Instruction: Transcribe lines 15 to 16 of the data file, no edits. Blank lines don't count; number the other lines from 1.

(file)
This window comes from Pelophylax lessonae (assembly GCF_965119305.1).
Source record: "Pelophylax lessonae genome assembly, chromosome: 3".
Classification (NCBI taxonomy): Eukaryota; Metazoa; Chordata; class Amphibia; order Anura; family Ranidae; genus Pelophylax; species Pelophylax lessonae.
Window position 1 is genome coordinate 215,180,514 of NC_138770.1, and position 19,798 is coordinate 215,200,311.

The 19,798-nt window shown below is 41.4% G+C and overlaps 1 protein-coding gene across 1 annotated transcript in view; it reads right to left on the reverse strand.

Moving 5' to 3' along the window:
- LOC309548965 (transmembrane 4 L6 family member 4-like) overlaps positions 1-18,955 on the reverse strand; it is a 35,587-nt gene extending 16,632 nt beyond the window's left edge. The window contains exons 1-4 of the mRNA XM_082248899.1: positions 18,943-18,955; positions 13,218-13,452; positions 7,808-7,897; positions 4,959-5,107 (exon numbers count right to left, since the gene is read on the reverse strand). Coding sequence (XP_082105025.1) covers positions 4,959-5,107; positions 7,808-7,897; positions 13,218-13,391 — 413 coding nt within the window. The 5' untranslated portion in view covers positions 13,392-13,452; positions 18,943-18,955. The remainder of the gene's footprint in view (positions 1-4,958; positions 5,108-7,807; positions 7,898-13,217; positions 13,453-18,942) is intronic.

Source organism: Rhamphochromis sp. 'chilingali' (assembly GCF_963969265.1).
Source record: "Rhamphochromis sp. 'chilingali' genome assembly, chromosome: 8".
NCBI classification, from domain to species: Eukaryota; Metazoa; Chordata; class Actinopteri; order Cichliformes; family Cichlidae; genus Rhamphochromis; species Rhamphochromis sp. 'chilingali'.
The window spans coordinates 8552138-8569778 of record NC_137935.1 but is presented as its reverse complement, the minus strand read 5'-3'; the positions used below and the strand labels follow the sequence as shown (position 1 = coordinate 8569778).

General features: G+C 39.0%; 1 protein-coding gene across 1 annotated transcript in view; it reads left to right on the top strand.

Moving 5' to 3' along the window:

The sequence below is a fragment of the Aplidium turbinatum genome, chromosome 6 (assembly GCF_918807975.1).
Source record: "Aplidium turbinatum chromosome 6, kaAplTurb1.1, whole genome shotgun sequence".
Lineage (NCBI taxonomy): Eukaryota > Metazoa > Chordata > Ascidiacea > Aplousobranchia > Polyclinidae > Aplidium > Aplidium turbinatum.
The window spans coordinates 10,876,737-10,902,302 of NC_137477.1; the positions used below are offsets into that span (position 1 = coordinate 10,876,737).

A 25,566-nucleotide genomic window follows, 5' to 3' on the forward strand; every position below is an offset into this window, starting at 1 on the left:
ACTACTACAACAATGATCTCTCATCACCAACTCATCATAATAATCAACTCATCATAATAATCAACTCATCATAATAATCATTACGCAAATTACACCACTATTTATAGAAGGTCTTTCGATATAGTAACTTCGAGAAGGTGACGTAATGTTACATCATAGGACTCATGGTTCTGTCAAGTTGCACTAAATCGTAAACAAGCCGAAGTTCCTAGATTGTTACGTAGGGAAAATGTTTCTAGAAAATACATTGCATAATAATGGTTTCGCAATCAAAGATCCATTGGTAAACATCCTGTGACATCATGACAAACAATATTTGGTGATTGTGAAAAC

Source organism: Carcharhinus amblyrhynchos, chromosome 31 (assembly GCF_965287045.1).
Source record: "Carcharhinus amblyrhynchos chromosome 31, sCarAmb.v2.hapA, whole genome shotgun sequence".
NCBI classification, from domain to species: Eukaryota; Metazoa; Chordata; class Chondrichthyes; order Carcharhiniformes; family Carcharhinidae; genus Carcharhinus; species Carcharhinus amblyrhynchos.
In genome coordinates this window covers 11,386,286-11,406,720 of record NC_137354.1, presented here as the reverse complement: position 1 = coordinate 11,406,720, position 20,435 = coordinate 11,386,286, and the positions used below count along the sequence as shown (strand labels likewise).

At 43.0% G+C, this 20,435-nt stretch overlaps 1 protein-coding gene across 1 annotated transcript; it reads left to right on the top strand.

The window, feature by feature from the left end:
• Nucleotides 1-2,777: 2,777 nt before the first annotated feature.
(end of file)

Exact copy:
Source record: "Aplidium turbinatum chromosome 6, kaAplTurb1.1, whole genome shotgun sequence".
Lineage (NCBI taxonomy): Eukaryota > Metazoa > Chordata > Ascidiacea > Aplousobranchia > Polyclinidae > Aplidium > Aplidium turbinatum.